1. Between cohort effects: Primary care physicians from URM groups who graduated medical school in different periods will exhibit different practice patterns than their white colleagues.
    2. Intracohort gender effects: Different practice patterns will be observed for male and female primary care physicians of different race/ethnicities within the same medical school cohort.
    3. Age effects: Male and female primary care physicians from URM groups will exhibit different practice patterns at the same age, depending on when they graduated medical school.


Interrupted Integrated Health Care: How Primary Care Practices Utilized Tele-Health and Coordinated Team-Based Care in Response to COVID-19

Investigators: Brianna Lombardi, PhD, MSW; Lisa de Saxe Zerden, PhD, MSW; Erica L. Richman, PhD, MSW

This study will investigate how integrated health care (IHC) teams adapted during COVID-19 with a specific focus on their use of tele-health and how they adapted components of IHC such as warm hand-offs between providers and patients, referral linkages, and communication during the pandemic. This study also aims to identify innovative ways IHC practices delivered primary care that addressed patient physical, social, and behavioral health needs during a pandemic and understand areas in which innovation can continue or be reinforced in the post-pandemic period. Read the Policy Brief.


Developing a GME Policy Toolkit that States Can Use to Evaluate Return on Investment for Public Funds Invested in Training

        Investigators: Erin Fraher, PhD, MPP; Tom Ricketts, PhD, MPH; Ryan Kandrack, PhD

This study will develop and refine a methodology that states can use to evaluate the return on investment for public funds spent on Graduate Medical Education (GME). Armed with data about the outcomes of GME funds invested—in terms of yield of physicians in needed specialties and geographies–states can make more informed decisions about where to target future GME funds to produce the physician workforce needed to meet population health needs and ensure value for their investment.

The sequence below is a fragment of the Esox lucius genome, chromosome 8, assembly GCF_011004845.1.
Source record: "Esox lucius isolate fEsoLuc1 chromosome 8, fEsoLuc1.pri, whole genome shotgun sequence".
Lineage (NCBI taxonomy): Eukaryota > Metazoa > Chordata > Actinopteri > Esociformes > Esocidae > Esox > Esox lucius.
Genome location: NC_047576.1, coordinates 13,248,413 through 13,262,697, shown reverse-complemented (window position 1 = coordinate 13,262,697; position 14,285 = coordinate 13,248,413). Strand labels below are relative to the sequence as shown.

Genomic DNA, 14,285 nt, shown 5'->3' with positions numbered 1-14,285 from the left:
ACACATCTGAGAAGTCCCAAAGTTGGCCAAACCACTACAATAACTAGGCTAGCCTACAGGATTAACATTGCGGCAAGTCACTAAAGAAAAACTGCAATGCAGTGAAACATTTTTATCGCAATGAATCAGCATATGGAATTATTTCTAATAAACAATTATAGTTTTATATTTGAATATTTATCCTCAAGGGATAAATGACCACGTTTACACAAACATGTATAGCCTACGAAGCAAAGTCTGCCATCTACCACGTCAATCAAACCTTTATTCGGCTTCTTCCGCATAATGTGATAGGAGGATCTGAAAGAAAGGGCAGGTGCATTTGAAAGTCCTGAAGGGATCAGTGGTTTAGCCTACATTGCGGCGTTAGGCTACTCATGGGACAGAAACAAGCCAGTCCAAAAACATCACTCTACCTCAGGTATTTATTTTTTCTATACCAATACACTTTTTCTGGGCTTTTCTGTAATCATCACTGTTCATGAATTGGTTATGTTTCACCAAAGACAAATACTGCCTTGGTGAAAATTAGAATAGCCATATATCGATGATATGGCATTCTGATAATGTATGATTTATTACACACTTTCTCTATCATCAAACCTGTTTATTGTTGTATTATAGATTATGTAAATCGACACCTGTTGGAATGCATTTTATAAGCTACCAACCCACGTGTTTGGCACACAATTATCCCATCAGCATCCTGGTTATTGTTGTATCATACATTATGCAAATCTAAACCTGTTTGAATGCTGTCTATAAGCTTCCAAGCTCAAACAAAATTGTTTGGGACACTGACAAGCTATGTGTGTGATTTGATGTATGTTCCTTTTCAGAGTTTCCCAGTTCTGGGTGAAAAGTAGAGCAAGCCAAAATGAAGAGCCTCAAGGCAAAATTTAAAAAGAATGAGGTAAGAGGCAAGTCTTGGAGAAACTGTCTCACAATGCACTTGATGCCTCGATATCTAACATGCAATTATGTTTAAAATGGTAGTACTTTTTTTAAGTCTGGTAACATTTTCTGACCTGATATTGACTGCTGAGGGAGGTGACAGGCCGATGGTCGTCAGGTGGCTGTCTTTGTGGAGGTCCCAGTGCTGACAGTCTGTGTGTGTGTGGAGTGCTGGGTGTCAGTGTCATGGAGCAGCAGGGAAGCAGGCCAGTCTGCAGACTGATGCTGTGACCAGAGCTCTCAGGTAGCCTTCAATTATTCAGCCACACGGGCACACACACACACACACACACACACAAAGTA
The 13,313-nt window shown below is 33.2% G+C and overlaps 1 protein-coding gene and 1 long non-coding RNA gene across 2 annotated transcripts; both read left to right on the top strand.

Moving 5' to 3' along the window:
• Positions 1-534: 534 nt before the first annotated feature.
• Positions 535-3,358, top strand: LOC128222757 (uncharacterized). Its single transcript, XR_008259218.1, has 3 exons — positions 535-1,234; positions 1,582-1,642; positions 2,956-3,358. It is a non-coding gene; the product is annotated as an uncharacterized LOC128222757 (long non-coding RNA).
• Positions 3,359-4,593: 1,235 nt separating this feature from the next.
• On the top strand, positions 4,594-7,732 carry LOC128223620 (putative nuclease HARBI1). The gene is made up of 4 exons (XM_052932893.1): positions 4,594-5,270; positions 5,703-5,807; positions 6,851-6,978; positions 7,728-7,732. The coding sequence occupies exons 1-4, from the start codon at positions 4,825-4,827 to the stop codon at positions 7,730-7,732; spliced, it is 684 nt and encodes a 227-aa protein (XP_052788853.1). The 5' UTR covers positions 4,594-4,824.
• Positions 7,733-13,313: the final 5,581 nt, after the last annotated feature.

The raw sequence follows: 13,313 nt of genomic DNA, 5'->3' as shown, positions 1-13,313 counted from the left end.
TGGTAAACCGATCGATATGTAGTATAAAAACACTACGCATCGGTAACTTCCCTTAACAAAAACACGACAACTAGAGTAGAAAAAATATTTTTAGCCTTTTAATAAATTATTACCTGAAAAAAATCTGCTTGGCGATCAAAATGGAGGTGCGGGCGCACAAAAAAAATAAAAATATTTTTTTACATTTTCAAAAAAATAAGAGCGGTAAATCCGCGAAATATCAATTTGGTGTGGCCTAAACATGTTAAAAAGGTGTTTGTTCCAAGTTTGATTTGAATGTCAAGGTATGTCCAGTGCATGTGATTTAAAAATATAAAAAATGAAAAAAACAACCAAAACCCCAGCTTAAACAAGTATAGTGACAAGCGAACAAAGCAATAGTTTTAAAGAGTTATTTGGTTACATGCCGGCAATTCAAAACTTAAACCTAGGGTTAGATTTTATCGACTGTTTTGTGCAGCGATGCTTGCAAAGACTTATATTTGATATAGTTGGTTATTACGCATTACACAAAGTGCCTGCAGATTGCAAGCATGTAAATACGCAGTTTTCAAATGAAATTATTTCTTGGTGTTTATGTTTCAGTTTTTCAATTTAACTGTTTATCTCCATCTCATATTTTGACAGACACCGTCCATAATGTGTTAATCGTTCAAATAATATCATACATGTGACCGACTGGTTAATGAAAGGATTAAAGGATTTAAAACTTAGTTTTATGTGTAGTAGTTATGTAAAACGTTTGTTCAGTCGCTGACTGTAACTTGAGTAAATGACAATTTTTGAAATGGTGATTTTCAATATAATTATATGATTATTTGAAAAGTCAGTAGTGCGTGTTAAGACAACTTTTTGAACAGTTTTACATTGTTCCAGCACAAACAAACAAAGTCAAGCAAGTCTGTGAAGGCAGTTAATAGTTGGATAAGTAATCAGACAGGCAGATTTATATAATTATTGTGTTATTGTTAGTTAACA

Manuscript in Health Services Research: A Methodology for Using Workforce Data to Decide Which Specialties and States to Target for Graduate Medical Education Expansion


The Impact of COVID-19 on Primary Care Practice

Investigator: Valerie Lewis, PhD

COVID19 has caused dramatic changes to primary care access and delivery that present significant issues to the primary care workforce. First, primary care practices have cancelled large swaths of in person visits while working to rapidly implement telehealth. This is coupled with dramatic declines in revenue that present organizations with difficult financial choices.  The intensity of care under COVID19 likely may be increasing burnout among clinicians. Currently, information on these changes is largely anecdotal. We propose to conduct qualitative interviews with approximately 40 primary care practices in several states, purposively sampled across key dimensions (e.g. size, rurality, ownership).


This project is/was supported by the Health Resources and Services Administration (HRSA) of the U.S. Department of Health and Human Services (HHS) under Cooperative Agreement for a Regional Center for Health Workforce Studies #U81HP26495. This information or content and conclusions are those of the author and should not be construed as the official position or policy of, nor should any endorsements be inferred by HRSA, HHS or the U.S. Government.